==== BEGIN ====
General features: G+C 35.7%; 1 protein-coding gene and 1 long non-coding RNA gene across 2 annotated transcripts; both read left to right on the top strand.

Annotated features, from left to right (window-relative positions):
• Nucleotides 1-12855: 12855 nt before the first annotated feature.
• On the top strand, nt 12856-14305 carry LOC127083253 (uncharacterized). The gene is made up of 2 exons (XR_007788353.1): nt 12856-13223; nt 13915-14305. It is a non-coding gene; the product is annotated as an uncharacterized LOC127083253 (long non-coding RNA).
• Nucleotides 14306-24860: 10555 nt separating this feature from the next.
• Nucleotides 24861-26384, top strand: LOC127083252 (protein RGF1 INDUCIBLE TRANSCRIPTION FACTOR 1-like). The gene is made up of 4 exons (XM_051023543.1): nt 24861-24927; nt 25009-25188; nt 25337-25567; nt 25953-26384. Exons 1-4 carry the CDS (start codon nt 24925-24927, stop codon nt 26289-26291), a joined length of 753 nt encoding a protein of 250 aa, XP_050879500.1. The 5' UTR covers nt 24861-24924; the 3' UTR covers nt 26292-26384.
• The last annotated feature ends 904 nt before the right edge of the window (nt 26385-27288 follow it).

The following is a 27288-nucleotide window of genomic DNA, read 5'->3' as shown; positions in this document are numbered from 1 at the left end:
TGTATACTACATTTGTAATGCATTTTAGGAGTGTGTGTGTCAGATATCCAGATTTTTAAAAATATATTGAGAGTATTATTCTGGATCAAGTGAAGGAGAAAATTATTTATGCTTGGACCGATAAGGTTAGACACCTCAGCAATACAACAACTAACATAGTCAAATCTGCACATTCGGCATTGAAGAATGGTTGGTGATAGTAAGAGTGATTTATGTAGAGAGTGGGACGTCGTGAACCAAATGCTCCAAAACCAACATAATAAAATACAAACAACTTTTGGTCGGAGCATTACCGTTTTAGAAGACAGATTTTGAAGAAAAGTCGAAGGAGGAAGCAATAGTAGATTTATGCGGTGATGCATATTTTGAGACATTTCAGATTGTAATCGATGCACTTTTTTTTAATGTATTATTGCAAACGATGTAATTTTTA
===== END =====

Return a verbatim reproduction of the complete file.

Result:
General features: G+C 35.7%; 1 protein-coding gene and 1 long non-coding RNA gene across 2 annotated transcripts; both read left to right on the top strand.

Annotated features, from left to right (window-relative positions):
• Nucleotides 1-12855: 12855 nt before the first annotated feature.
• On the top strand, nt 12856-14305 carry LOC127083253 (uncharacterized). The gene is made up of 2 exons (XR_007788353.1): nt 12856-13223; nt 13915-14305. It is a non-coding gene; the product is annotated as an uncharacterized LOC127083253 (long non-coding RNA).
• Nucleotides 14306-24860: 10555 nt separating this feature from the next.
• Nucleotides 24861-26384, top strand: LOC127083252 (protein RGF1 INDUCIBLE TRANSCRIPTION FACTOR 1-like). The gene is made up of 4 exons (XM_051023543.1): nt 24861-24927; nt 25009-25188; nt 25337-25567; nt 25953-26384. Exons 1-4 carry the CDS (start codon nt 24925-24927, stop codon nt 26289-26291), a joined length of 753 nt encoding a protein of 250 aa, XP_050879500.1. The 5' UTR covers nt 24861-24924; the 3' UTR covers nt 26292-26384.
• The last annotated feature ends 904 nt before the right edge of the window (nt 26385-27288 follow it).

The following is a 27288-nucleotide window of genomic DNA, read 5'->3' as shown; positions in this document are numbered from 1 at the left end:
TGTATACTACATTTGTAATGCATTTTAGGAGTGTGTGTGTCAGATATCCAGATTTTTAAAAATATATTGAGAGTATTATTCTGGATCAAGTGAAGGAGAAAATTATTTATGCTTGGACCGATAAGGTTAGACACCTCAGCAATACAACAACTAACATAGTCAAATCTGCACATTCGGCATTGAAGAATGGTTGGTGATAGTAAGAGTGATTTATGTAGAGAGTGGGACGTCGTGAACCAAATGCTCCAAAACCAACATAATAAAATACAAACAACTTTTGGTCGGAGCATTACCGTTTTAGAAGACAGATTTTGAAGAAAAGTCGAAGGAGGAAGCAATAGTAGATTTATGCGGTGATGCATATTTTGAGACATTTCAGATTGTAATCGATGCACTTTTTTTTAATGTATTATTGCAAACGATGTAATTTTTA